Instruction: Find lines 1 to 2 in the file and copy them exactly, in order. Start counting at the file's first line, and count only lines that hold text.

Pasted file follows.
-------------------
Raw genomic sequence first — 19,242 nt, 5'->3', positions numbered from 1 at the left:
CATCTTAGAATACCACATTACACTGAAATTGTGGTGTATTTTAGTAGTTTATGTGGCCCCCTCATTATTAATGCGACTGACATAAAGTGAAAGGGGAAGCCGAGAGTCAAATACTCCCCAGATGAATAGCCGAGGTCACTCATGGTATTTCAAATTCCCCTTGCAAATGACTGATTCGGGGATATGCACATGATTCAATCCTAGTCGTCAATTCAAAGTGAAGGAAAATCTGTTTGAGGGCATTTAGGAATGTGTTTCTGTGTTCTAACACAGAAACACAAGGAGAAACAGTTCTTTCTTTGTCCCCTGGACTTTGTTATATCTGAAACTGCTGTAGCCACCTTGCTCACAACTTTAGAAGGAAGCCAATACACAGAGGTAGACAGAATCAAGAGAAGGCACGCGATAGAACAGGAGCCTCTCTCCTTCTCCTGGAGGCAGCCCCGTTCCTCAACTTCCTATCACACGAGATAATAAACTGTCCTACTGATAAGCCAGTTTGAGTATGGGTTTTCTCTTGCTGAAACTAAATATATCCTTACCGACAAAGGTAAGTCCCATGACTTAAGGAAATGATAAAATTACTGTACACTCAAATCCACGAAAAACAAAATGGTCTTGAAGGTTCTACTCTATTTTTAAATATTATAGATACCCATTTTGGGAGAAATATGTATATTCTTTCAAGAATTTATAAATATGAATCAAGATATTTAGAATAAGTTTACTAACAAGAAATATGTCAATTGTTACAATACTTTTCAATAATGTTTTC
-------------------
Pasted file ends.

Raw genomic sequence first — 19,242 nt, 5'->3', positions numbered from 1 at the left:
CATCTTAGAATACCACATTACACTGAAATTGTGGTGTATTTTAGTAGTTTATGTGGCCCCCTCATTATTAATGCGACTGACATAAAGTGAAAGGGGAAGCCGAGAGTCAAATACTCCCCAGATGAATAGCCGAGGTCACTCATGGTATTTCAAATTCCCCTTGCAAATGACTGATTCGGGGATATGCACATGATTCAATCCTAGTCGTCAATTCAAAGTGAAGGAAAATCTGTTTGAGGGCATTTAGGAATGTGTTTCTGTGTTCTAACACAGAAACACAAGGAGAAACAGTTCTTTCTTTGTCCCCTGGACTTTGTTATATCTGAAACTGCTGTAGCCACCTTGCTCACAACTTTAGAAGGAAGCCAATACACAGAGGTAGACAGAATCAAGAGAAGGCACGCGATAGAACAGGAGCCTCTCTCCTTCTCCTGGAGGCAGCCCCGTTCCTCAACTTCCTATCACACGAGATAATAAACTGTCCTACTGATAAGCCAGTTTGAGTATGGGTTTTCTCTTGCTGAAACTAAATATATCCTTACCGACAAAGGTAAGTCCCATGACTTAAGGAAATGATAAAATTACTGTACACTCAAATCCACGAAAAACAAAATGGTCTTGAAGGTTCTACTCTATTTTTAAATATTATAGATACCCATTTTGGGAGAAATATGTATATTCTTTCAAGAATTTATAAATATGAATCAAGATATTTAGAATAAGTTTACTAACAAGAAATATGTCAATTGTTACAATACTTTTCAATAATGTTTTC